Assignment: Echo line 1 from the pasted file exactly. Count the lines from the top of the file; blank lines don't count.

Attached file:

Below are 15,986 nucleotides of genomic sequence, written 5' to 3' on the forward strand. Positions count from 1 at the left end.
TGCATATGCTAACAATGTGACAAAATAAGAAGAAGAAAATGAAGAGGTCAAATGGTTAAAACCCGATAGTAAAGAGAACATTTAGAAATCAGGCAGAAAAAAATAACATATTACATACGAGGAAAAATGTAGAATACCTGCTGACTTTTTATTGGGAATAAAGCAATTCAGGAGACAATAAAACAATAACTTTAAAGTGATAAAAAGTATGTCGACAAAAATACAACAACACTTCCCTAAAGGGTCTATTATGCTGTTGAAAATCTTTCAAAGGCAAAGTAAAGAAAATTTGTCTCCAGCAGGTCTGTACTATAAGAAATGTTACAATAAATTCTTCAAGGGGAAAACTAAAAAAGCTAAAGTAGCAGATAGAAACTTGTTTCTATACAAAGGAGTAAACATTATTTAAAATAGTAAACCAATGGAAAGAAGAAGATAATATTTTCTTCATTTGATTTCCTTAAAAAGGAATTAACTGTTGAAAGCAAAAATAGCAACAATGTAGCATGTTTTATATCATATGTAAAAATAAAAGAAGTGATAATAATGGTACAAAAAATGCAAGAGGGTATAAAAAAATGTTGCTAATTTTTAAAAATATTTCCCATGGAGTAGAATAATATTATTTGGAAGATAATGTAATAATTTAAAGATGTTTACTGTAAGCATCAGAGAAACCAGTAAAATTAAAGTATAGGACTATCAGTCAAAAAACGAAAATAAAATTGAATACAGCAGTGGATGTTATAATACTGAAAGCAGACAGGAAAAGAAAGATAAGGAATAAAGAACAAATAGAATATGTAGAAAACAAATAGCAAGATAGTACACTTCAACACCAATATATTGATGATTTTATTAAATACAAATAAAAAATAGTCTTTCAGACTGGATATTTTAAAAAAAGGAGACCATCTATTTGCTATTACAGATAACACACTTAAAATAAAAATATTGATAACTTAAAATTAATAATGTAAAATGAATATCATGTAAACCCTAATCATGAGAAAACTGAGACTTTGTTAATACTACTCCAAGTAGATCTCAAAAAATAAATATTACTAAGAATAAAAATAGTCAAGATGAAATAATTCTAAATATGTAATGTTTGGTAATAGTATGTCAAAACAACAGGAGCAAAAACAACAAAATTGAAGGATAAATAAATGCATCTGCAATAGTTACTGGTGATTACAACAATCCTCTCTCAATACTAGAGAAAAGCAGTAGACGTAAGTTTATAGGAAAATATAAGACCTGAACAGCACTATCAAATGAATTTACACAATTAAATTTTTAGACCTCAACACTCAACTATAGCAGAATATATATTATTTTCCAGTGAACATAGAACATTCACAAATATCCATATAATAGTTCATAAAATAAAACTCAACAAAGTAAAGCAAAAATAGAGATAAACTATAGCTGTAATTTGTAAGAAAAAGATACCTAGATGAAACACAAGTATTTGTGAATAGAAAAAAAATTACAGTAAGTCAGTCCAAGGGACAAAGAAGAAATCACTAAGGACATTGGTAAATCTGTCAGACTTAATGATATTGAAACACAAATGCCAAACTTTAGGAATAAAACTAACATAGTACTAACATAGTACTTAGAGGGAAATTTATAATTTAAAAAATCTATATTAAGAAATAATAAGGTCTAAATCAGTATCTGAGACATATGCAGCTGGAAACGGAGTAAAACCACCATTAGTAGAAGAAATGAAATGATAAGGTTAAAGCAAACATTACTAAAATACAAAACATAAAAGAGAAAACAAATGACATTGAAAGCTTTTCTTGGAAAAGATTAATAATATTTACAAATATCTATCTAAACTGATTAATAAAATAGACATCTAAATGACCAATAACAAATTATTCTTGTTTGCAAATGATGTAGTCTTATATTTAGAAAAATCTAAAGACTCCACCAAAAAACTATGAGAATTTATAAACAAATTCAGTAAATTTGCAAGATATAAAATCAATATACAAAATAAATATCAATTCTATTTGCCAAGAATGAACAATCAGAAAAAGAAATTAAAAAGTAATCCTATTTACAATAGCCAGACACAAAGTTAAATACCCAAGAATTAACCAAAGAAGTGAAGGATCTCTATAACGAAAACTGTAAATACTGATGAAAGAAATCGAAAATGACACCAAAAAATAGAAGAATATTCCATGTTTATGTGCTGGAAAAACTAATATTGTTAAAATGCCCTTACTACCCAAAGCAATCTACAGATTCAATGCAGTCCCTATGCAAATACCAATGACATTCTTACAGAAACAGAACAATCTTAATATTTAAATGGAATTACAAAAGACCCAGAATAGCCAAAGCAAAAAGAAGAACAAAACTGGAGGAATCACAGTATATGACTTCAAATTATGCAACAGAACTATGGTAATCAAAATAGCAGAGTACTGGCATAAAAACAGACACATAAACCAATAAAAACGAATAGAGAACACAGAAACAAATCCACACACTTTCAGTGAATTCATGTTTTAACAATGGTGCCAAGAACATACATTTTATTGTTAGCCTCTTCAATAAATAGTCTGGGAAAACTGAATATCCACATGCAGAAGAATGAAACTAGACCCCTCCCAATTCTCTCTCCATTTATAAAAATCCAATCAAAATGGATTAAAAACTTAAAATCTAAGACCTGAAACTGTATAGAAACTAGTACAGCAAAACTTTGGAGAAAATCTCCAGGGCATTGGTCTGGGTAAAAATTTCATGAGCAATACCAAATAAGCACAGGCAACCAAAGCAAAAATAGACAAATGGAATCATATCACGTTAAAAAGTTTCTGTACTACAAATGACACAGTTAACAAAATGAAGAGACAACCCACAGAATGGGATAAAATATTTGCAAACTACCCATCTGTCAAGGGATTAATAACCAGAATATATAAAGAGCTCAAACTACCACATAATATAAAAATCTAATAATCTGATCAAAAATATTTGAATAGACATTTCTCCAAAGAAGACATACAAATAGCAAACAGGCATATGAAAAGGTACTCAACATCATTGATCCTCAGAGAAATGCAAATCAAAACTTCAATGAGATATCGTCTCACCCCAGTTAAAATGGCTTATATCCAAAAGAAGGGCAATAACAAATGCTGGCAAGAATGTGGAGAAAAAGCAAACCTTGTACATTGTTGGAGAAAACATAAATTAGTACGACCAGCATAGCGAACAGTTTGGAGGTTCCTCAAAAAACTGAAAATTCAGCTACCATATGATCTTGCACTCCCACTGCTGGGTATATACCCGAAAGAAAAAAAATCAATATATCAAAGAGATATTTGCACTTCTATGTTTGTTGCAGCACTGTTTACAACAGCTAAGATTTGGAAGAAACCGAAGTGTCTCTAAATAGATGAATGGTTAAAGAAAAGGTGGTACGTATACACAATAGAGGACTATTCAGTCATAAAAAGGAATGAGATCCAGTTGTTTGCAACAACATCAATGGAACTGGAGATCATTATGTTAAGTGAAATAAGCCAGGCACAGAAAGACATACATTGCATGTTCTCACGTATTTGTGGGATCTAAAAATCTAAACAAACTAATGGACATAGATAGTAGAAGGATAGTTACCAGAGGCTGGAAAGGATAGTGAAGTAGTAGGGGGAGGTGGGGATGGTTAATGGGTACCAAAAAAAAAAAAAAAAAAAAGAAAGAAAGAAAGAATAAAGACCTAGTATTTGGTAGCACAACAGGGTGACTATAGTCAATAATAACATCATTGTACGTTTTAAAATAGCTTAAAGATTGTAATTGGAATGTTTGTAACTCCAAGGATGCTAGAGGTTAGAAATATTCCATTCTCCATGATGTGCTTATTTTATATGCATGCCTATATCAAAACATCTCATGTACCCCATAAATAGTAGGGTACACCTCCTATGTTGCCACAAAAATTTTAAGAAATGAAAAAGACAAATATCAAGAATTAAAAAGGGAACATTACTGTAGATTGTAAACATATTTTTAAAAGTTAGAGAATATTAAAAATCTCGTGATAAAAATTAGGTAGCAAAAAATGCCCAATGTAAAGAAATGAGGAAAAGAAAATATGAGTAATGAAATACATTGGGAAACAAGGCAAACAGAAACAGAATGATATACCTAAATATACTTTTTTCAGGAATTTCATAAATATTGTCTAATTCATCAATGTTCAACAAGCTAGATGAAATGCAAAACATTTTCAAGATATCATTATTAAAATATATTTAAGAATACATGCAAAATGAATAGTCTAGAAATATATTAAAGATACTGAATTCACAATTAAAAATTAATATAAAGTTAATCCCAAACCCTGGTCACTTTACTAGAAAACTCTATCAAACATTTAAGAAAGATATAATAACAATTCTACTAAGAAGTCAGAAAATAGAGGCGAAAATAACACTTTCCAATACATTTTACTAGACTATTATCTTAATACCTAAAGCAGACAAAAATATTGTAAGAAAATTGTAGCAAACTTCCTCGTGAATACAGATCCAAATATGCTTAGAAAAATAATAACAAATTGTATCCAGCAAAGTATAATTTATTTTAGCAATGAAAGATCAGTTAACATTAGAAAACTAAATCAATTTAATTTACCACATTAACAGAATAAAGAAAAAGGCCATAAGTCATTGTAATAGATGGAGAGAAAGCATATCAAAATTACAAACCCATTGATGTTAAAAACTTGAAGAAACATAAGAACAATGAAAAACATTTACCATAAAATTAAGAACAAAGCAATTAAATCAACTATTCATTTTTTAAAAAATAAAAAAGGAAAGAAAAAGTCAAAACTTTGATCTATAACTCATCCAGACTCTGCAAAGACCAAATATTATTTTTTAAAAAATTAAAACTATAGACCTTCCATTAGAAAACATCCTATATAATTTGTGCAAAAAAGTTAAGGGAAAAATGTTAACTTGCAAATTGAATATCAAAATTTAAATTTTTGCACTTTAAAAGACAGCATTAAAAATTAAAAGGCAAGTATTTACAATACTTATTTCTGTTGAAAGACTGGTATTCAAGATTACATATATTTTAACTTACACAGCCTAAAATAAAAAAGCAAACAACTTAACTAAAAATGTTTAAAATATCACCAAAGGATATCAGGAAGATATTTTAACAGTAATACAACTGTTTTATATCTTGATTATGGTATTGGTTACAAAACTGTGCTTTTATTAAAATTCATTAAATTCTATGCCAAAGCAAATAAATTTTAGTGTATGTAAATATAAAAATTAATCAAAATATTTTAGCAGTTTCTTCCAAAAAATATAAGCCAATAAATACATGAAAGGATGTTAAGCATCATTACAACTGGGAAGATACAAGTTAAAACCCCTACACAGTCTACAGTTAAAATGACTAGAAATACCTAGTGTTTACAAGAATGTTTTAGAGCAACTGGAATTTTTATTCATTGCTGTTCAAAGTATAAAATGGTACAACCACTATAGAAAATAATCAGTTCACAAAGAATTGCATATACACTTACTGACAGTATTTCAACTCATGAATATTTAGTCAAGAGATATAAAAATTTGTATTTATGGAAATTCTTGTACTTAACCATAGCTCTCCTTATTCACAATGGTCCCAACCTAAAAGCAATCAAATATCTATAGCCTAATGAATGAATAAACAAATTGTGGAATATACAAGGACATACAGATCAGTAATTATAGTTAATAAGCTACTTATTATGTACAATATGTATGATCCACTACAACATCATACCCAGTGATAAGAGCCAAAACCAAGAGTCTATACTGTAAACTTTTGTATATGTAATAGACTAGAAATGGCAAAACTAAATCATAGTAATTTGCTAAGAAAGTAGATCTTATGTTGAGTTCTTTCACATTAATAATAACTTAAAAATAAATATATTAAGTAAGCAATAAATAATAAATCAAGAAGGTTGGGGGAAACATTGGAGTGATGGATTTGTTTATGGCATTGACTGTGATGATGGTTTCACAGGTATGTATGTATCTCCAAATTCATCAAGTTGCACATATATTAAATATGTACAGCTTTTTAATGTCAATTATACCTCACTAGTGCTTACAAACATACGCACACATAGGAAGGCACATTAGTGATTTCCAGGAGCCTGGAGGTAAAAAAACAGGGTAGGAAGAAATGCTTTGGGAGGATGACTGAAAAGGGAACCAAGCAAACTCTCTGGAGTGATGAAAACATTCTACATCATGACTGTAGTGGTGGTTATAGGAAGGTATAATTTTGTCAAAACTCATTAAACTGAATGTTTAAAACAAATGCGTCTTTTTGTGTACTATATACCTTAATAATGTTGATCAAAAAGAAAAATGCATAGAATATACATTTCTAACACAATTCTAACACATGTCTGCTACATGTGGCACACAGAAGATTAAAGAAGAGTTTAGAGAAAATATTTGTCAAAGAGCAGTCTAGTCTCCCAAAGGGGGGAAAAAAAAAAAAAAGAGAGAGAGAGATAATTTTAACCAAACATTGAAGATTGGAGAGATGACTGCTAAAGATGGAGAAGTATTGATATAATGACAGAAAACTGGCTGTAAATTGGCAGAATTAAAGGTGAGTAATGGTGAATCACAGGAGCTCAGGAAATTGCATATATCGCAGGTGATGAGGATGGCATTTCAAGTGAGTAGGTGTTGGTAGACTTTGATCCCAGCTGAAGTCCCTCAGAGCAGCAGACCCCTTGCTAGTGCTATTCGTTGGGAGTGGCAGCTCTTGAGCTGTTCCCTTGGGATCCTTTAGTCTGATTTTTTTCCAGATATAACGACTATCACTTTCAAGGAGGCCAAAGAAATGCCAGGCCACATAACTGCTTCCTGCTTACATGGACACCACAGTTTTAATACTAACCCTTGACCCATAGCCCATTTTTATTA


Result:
Below are 15,986 nucleotides of genomic sequence, written 5' to 3' on the forward strand. Positions count from 1 at the left end.